I know 2020 has been less than stellar, and I hate to be the bearer of more bad news, but for all of you who thought Leaves of Grass would be the perfect gift for the farmer in your life, your gift is going to be a dud.
I ordered it a few months ago because farmers are always pestering me with questions about pasture grass identification, and I needed a good pocket manual, something that I could whip out of my back pocket and refer to in times of doubt. This manual had nearly a five-star rating on Amazon and was a slim volume, only 145 pages. I thought that’s just what I need.
Yikes! Do not, I repeat, DO NOT open and recite anything from this manual in the presence of a big-time cattle farmer, no matter how stumped you are by a strange grass clump. At best, if you live in an area with rocky topsoil, you’ll be quickly stoned to death. At worst, you’ll be left to wander the pasture alone, while the big-time cattle farmer hurries over the horizon to the nearest gas station grill, Lowry’s Country Corner, to insert into circulation the vicious rumor that the local soil conservationist likes poetry. Afterward, you’ll be forced to live the rest of your days as an agricultural outcast and farmers will point and snicker at you at the sale barn and ask you, derisively, if you’ve read lately at any open mic nights.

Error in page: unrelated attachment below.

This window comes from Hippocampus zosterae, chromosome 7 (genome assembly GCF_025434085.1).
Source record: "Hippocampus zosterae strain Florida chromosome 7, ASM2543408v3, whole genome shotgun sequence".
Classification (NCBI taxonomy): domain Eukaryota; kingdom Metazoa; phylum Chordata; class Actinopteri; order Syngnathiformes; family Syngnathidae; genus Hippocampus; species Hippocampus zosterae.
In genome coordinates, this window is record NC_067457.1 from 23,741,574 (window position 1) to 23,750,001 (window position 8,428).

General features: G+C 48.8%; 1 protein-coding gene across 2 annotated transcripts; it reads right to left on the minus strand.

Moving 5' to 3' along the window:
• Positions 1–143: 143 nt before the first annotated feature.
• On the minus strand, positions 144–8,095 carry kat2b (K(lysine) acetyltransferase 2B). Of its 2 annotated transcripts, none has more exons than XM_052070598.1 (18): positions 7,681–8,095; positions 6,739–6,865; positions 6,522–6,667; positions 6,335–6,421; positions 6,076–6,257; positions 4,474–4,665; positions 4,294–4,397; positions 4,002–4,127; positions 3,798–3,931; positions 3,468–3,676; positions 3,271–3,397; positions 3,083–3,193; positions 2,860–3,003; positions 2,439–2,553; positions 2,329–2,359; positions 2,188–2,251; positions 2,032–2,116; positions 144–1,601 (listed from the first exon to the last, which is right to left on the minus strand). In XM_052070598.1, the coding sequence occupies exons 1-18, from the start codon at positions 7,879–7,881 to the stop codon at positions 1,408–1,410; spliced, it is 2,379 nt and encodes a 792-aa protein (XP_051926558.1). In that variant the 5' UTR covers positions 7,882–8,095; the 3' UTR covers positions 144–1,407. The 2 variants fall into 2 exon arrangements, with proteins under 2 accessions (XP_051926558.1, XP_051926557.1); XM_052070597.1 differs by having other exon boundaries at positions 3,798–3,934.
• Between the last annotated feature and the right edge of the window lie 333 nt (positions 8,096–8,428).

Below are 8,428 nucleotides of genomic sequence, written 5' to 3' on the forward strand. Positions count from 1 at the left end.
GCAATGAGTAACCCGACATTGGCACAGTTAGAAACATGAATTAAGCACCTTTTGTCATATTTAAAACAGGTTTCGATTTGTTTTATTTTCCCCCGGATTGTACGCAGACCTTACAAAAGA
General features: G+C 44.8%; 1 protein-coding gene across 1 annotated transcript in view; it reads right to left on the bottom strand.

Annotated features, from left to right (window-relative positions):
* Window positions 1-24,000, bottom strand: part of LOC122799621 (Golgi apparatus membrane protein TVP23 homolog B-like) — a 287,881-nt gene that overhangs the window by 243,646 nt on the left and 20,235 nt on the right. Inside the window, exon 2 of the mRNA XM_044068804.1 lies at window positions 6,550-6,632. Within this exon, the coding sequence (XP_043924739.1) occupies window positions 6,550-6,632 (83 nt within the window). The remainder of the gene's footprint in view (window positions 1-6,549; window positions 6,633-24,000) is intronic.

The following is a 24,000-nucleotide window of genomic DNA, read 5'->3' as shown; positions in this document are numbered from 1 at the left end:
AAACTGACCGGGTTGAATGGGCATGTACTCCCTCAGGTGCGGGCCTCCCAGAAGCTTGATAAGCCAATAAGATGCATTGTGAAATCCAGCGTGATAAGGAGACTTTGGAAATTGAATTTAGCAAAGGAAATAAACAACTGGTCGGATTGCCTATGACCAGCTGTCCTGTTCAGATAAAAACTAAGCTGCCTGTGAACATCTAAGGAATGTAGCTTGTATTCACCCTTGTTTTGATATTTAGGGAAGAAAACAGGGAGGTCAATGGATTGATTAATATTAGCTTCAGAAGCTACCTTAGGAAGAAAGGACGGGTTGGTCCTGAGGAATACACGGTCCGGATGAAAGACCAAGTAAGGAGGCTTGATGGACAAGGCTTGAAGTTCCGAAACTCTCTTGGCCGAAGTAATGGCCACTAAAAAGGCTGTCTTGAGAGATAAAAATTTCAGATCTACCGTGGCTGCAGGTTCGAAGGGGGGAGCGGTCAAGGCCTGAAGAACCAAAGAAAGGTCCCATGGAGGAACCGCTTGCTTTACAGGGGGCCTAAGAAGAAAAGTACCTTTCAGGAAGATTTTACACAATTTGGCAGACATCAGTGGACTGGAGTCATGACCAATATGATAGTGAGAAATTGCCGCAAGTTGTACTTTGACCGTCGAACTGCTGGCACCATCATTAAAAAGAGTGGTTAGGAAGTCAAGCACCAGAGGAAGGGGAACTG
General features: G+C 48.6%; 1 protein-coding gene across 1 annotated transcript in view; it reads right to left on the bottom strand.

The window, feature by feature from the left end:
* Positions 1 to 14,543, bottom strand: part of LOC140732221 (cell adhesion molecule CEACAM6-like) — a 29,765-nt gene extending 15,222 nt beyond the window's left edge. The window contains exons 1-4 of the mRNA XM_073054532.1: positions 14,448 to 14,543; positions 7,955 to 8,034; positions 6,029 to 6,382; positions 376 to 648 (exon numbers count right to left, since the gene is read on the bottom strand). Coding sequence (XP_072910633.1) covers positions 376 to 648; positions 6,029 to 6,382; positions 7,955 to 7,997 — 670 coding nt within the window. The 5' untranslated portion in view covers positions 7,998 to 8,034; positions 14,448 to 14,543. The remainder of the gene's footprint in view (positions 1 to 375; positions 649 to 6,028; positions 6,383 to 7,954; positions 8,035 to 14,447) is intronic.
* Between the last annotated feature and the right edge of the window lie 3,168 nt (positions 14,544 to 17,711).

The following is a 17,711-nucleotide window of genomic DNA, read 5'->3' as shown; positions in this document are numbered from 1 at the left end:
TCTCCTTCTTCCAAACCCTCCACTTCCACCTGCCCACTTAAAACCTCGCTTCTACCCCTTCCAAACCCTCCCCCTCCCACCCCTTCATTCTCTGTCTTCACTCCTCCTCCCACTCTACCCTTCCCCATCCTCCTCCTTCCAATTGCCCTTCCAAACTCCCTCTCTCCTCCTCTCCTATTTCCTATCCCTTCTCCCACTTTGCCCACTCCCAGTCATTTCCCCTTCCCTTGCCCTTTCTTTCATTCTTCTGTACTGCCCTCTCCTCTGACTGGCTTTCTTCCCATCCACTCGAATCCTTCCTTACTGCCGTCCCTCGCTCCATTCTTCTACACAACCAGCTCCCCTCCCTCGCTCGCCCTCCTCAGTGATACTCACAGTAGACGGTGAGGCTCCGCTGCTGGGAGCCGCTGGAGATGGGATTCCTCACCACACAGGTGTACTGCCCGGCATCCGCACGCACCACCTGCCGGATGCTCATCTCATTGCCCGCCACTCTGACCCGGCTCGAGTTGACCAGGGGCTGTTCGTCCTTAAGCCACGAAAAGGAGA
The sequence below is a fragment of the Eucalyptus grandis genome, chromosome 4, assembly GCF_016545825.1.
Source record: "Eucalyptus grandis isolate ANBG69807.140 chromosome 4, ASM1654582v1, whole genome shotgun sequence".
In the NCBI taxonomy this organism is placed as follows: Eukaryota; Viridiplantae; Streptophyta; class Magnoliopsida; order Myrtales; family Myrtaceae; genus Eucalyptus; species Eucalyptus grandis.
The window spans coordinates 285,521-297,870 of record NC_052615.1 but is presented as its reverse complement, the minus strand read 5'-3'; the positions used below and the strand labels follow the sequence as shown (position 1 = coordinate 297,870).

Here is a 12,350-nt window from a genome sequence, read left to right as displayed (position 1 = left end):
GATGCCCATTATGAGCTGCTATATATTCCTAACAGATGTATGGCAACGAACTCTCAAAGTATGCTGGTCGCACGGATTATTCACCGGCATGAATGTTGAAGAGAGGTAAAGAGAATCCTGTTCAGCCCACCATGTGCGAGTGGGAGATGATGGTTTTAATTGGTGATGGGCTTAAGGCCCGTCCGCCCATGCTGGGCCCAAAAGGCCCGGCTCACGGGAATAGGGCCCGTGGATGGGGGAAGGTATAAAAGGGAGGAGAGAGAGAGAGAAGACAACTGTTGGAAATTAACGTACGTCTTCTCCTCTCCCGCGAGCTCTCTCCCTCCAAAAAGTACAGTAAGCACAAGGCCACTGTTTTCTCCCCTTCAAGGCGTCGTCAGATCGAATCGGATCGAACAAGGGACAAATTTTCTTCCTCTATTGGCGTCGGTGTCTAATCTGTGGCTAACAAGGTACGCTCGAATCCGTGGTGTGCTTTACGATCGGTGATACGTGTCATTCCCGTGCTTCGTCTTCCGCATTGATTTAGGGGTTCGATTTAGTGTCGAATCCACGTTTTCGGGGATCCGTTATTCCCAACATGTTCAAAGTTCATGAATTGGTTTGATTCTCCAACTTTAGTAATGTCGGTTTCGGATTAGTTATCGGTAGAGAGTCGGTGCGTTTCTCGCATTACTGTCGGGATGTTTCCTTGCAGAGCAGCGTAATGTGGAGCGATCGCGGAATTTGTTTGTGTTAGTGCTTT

So, just FYI, Walt Whitman’s Leaves of Grass is not the authoritative source for species identification in the grass family. For a more accurate field guide, I suggest, “Grasses, Sedges, and Rushes: An Identification Guide” by Lauren Brown and Ted Elliman.